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Mediclinic News : Esidimeni: SA's biggest mental health scandal


Esidimeni: SA's biggest mental health scandal




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IOL The chaotic and ultimately deadly transfer of the Esidimeni patients was a slow-motion accident that could have been stopped, writes Kerry Cullinan. The deaths of 94 mentally ill patients transferred from Esidimeni centre is the biggest recorded mental health scandal in the history of South Africa. The transfer of the 1 371 patients was “rapid” and “chaotic”, and the 27 “mysteriously and poorly selected” non-governmental organisations (NGOs) that they were transferred to had “invalid licences”, according to the Health Ombudsman Professor Malegapuru Makgoba’s report. Some of these NGOs “rocked up in open bakkies” to fetch patients, while others selected them like “an auction cattle market”, according to the hard-hitting report. Professor Makgoba has given the Gauteng health department 45 days to ensure that all remaining Esidimeni patients transferred to NGOs are “urgently removed and placed in appropriate health establishments”. Former Gauteng MEC of Health Qedani Mahlangu resigned after being lambasted in the report. It is unlikely that Mahlangu resigned willingly, as she had stalled the release of the report for almost a month, asking for “more time to respond”. More heads will roll in the coming days. Disciplinary proceedings against Head of Department Dr Tiego Selebano and Mental Health Director Dr Makgabo Manamela - for “gross misconduct”, including “tampering with evidence” during the investigation - has already begun. Manamela is the one who issued the NGOs with licences despite lacking the authority to do so and without checking their premises. The report says both must also be reported to their professional bodies. The report recommends action against a further nine officials. Criminal charges are likely against Mahlangu in her personal capacity as well as the Gauteng government. The report details three-and-a-half pages of legal violations of the patients’ rights. “Former MEC Mahlangu cannot simply resign and walk away from this. She, and other officials in the department, have to be held accountable,” said Dr Mzukisi Grootboom, chairperson of the SA Medical Association. Meanwhile, human rights organisation Section 27, which has acted for the families in the past, is consulting its clients about possible legal action. Section 27 also wants “an official inquest into the deaths of all patients”. Some of the patients died of dehydration, hunger, septic bed sores and uncontrolled seizures, which indicates that they were not on their epilepsy medication, according to the report. The worst offender was an NGO called Precious Angels, where almost one third of the patients transferred there died within a matter of months. According to the report, the NGOs were only given R112 per patient per day and - worst of all - the department took three months to transfer the first payments. At Esidimeni, where patients were getting adequate care, the department was paying R320 a day. Health-e News has covered the scandal over a number of months, and produced numerous articles and three TV documentaries - one of which, Dignity Denied, was used as evidence in the ombudsman’s report. During our investigations, we witnessed poor conditions, overcrowding, a lack of basic care and no activities - not even radios or TVs to entertain the patients. One of the patients we filmed, 23-year-old Sophia Molefe, who had moved back home, became violent towards her family although she had been stable at Esidimeni. Shortly after we filmed her, she overdosed on her medication and died. Jabu Mackenzie, 34, was transferred to Siyabathanda in Braamfischerville, Soweto. “I am unhappy and hungry and can’t sleep. Please, please let me go home,” she begged. Jenny Mbarati’s bipolar brother, David, was simply discharged with about 10 days’ worth of medication. It was a “very big shock” to his family. Meanwhile, Caroline Ncube’s aunt ran away from the NGO she was moved to because there were no blankets and she was cold. Although she turned up at Ncube’s home, no one bothered to phone Ncube to find out whether her aunt was safe. The chaotic transfer of the patients was a slow-motion accident that could have been stopped. Section 27 brought legal action against the Gauteng health department in April last year on behalf of some of the patients’ families. “In their current structured placement, patients with chronic mental illness are able to cope due to the 24-hour care and supervision they receive - but upon discharge without the same level of structured care and supervision there is a high probability of relapse and disintegration of the rudimentary coping skills, resulting in a need for more intensive mental health treatments than previously required. “Ultimately, the cost of care will be higher,” warned Professor Anthony Pillay, president of the Psychological Society of SA (PsySSA), in a letter to Mahlangu before the mass transfer. Meanwhile, Section 27 has called for a review of mental health-care service provision, “in all its forms, not only in Gauteng but the entire country. Those institutions that are found to be illegal must be shut down”. May this never happen again anywhere in South Africa.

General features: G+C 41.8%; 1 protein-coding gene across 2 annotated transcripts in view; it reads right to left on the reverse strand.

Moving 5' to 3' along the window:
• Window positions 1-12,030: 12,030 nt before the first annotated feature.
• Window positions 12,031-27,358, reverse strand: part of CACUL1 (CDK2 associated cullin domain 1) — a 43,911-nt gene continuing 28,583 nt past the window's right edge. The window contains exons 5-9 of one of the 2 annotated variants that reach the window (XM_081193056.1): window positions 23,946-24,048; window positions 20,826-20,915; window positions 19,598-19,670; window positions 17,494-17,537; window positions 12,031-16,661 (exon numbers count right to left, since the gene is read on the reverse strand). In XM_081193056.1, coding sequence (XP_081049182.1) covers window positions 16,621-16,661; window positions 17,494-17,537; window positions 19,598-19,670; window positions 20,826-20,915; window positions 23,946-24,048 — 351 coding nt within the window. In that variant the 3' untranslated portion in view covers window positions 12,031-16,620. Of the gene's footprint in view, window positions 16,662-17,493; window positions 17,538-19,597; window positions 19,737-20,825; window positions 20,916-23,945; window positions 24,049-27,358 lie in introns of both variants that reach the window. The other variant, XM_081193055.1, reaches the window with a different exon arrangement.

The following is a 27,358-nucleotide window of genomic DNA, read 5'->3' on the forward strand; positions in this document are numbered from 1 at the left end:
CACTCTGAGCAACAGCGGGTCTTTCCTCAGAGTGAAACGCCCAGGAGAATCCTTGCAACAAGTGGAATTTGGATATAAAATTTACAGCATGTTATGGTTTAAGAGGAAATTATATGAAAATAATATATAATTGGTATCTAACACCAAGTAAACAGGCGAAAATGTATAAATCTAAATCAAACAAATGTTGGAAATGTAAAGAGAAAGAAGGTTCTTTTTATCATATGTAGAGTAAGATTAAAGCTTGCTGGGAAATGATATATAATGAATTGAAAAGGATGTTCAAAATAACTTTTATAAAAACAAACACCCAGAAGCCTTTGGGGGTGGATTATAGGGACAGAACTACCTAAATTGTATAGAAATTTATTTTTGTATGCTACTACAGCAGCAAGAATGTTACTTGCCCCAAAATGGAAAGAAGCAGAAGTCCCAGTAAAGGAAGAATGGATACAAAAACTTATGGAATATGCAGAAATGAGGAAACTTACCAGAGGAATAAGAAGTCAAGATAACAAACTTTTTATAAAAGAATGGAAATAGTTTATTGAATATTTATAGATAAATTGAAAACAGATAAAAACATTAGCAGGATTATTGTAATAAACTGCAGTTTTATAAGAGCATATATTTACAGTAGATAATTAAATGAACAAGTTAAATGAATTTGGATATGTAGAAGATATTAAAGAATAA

Created at 2017/02/16 03:02 PM by Mediclinic
Last modified at 2017/02/16 03:02 PM by Mediclinic